Nick Westby: Hard work enables fearless Kyle Edmund to reap his deserved rewards in Melbourne

Into last four: Britain's Kyle Edmund.
Into last four: Britain's Kyle Edmund.
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Quarter-finals day in the first grand slam of the year was supposed to be where the journey ended.

Under the scorching Melbourne sun with one of the annointed heir apparents to the big four standing on the opposite side of the net, this was when Kyle Edmund’s major breakthrough was expected to conclude.

Never a winner against a top-10 player, the general consensus was that the draw had finally caught up with the 23-year-old Yorkshireman, that a run to the quarter-finals for a man who has never even reached the final of a regular ATP tournament, was a creditable accomplishment.

Chalk it up to experience and see if you can take that promise into the rest of the year.

Or so it seemed, for no one had told Edmund this, or if they had he had simply ignored them.

Because standing across from the powerful Bulgarian Grigor Dimitrov in that opening service game, Edmund looked unbowed by the occasion and not remotely intimidated by the third seed and a man who just two months ago won the ATP Tour Finals in London to claim the biggest prize of his rapidly-developing career.

The British No 2 attacked the Bulgarian’s second serve from the outset, a tactic that proved so successful that Dimitrov double-faulted en route to a loss in that opening game.

Even when Dimitrov broke back midway through the first, the tide having seemingly turned, Edmund showed enormous character to respond instantly and break back before holding with a service game of great depth and variety to take the first set.

Not even a levelling of sets could dull Edmund’s momentum, the fair-haired Yorkshireman merely stepping up his aggression and the ferocity of that whipping forehand that did so much damage as he closed out a famous victory.

Many will point to a venomous forehand as his main assett – Tim Henman later described it as one of the ‘top five out there’ – but the improvements to Edmund’s all-round game have been abundant in this run to the last four.

Mentally, Edmund is so much stronger. Last year he was criticised for not being able to cross the finish line, losing 18 of 25 deciding sets, but this year he is showing greater resolve, as he has shown repeatedly in Melbourne.

Nick Westby

Knowing you need more than one weapon in the bag against the game’s elite, Edmund went on the aggressive not just in his groundstrokes, but at the net as well, winning 20 of 25 points when he approached as he pushed Dimitrov back.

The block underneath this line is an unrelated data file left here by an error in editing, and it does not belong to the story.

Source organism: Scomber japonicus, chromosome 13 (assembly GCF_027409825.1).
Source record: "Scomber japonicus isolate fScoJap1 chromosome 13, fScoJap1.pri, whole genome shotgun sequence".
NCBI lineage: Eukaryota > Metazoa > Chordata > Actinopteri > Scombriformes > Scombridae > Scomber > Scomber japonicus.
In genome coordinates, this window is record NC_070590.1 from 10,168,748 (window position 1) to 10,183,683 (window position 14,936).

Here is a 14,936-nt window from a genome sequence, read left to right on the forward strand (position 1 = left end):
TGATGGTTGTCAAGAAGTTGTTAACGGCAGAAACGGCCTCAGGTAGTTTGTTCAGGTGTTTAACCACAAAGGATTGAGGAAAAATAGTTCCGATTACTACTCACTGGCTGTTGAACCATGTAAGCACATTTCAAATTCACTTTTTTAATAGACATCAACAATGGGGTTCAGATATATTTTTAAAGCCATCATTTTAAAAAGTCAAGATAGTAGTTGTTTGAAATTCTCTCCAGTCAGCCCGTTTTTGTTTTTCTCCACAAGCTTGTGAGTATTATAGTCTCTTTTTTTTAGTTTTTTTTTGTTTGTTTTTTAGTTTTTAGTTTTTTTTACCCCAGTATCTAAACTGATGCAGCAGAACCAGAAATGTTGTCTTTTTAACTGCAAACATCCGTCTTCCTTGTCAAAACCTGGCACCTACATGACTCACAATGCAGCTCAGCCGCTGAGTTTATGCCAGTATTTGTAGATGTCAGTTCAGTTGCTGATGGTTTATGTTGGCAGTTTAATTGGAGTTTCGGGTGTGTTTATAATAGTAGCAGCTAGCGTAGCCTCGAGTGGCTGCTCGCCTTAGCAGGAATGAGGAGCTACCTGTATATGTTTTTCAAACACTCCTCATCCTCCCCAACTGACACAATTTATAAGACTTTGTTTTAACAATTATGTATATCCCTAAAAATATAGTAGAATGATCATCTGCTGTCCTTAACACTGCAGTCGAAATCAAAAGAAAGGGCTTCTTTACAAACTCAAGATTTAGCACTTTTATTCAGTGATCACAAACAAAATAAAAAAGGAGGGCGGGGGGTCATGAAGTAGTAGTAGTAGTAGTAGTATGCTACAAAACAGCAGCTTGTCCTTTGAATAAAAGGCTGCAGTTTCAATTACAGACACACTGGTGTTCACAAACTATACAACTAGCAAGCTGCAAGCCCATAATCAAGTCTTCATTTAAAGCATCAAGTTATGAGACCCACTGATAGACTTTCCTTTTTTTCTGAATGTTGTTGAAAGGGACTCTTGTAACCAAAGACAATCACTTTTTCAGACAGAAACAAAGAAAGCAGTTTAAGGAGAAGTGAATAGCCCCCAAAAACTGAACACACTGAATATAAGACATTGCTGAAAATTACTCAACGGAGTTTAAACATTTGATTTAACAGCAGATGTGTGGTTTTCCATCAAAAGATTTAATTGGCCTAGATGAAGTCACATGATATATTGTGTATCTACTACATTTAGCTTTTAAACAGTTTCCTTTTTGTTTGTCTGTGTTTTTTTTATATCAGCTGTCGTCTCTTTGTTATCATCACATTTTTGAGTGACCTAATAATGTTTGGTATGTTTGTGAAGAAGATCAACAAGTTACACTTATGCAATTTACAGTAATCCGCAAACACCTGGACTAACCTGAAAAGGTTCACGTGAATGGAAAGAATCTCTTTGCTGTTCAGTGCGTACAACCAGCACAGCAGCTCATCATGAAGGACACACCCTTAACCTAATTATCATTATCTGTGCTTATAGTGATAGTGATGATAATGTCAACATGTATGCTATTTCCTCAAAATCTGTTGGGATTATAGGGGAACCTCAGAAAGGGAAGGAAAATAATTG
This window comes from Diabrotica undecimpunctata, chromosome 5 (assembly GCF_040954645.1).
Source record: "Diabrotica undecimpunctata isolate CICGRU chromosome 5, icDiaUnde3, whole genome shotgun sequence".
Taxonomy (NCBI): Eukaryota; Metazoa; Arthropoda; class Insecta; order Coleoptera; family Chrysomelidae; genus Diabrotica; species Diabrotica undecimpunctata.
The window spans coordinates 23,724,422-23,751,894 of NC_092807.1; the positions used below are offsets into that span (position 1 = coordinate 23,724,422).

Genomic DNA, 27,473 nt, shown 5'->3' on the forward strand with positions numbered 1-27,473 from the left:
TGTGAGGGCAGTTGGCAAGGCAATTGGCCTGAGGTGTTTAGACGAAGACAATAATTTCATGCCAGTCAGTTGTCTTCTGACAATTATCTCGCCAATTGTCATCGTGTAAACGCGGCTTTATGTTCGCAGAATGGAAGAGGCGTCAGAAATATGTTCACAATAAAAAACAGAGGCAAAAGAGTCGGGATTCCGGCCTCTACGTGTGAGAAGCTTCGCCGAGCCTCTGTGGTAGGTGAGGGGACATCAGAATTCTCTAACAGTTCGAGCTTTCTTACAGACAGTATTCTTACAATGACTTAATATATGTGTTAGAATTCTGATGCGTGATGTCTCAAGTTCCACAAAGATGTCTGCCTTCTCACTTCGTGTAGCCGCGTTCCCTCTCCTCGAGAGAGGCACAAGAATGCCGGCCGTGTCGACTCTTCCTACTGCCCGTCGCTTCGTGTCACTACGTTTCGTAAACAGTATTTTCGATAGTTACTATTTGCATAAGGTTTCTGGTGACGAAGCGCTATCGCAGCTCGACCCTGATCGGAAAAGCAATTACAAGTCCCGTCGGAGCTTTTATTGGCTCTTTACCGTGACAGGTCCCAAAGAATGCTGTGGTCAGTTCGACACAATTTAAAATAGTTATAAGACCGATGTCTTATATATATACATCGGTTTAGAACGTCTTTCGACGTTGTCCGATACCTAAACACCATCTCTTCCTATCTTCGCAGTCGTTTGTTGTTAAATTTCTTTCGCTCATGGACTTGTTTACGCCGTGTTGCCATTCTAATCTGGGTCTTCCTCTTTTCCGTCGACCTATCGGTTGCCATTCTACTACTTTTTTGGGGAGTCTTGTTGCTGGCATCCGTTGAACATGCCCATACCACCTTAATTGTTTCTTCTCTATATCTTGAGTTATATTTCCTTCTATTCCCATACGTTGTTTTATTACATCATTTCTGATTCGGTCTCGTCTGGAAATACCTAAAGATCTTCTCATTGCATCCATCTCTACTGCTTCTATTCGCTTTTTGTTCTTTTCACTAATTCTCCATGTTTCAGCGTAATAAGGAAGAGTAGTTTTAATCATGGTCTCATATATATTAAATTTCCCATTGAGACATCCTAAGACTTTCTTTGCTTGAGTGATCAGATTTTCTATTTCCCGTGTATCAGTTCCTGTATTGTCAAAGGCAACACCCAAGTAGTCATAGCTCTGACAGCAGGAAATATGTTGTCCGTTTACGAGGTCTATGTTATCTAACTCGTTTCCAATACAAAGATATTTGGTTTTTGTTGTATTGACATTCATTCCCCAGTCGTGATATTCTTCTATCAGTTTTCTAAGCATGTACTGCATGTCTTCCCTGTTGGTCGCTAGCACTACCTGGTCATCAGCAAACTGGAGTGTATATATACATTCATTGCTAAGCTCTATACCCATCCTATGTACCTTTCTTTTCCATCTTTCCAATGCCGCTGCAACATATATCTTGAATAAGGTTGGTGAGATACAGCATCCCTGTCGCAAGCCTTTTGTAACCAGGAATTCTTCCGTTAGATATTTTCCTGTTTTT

His serve is another improvement; Edmund is placing the serve better and his wide, sliced serve on the deuce side has been particularly effective.

Mentally, Edmund is so much stronger. Last year he was criticised for not being able to cross the finish line, losing 18 of 25 deciding sets, but this year he is showing greater resolve, as he has shown repeatedly in Melbourne.

His fitness is much improved. Where in the past a trainer coming on to treat him for cramp was a common sight, this fortnight alone he has spent spent 14 hours and 48 minutes on court, longer than any other player, including the gruelling five-setter in round three in 40C heat.

Tying all these threads together and harnessing them in a 6ft 2ins frame has been the job of the coaching duo of Sweden’s Fredrik Rosengren and highly-regarded British coach Mark Hilton.

Rosengren has worked with many top-10 players and together with Hilton they are seeing the fruits of their labour with Edmund’s journey Down Under.

Edmund is poised to climb from No 49 in the world rankings to a career-high of 26, whether he wins or loses tomorrow’s morning’s semi-final with Marin Cilic.

He will also overtake Andy Murray as British No 1 if he reaches the final.

Of all the stats and statements that have come out of Melbourne the last 24 hours, that is perhaps the one that most sums up the magnitude of what Edmund is accomplishing: if he reaches the Australian Open final he will usurp Murray – arguably the biggest name in British sport – as Britain’s top-ranked male player.

Rankings are statistical of course, reflective only of recent play. Murray’s body of work is incomparable. But what an opportunity this is for Edmund.

After staring down Dimitrov with such fearlessness, the lower-seeded Cilic will not possess anything like the ability to unnerve Edmund as a Rafael Nadal would have done had the 15-time grand slam winner done as expected and booked a semi-final spot yesterday.

But as Edmund has proven, this is an Australian Open where nothing is as obvious as it seems.

Into the last four: Switzerland's Roger Federer.

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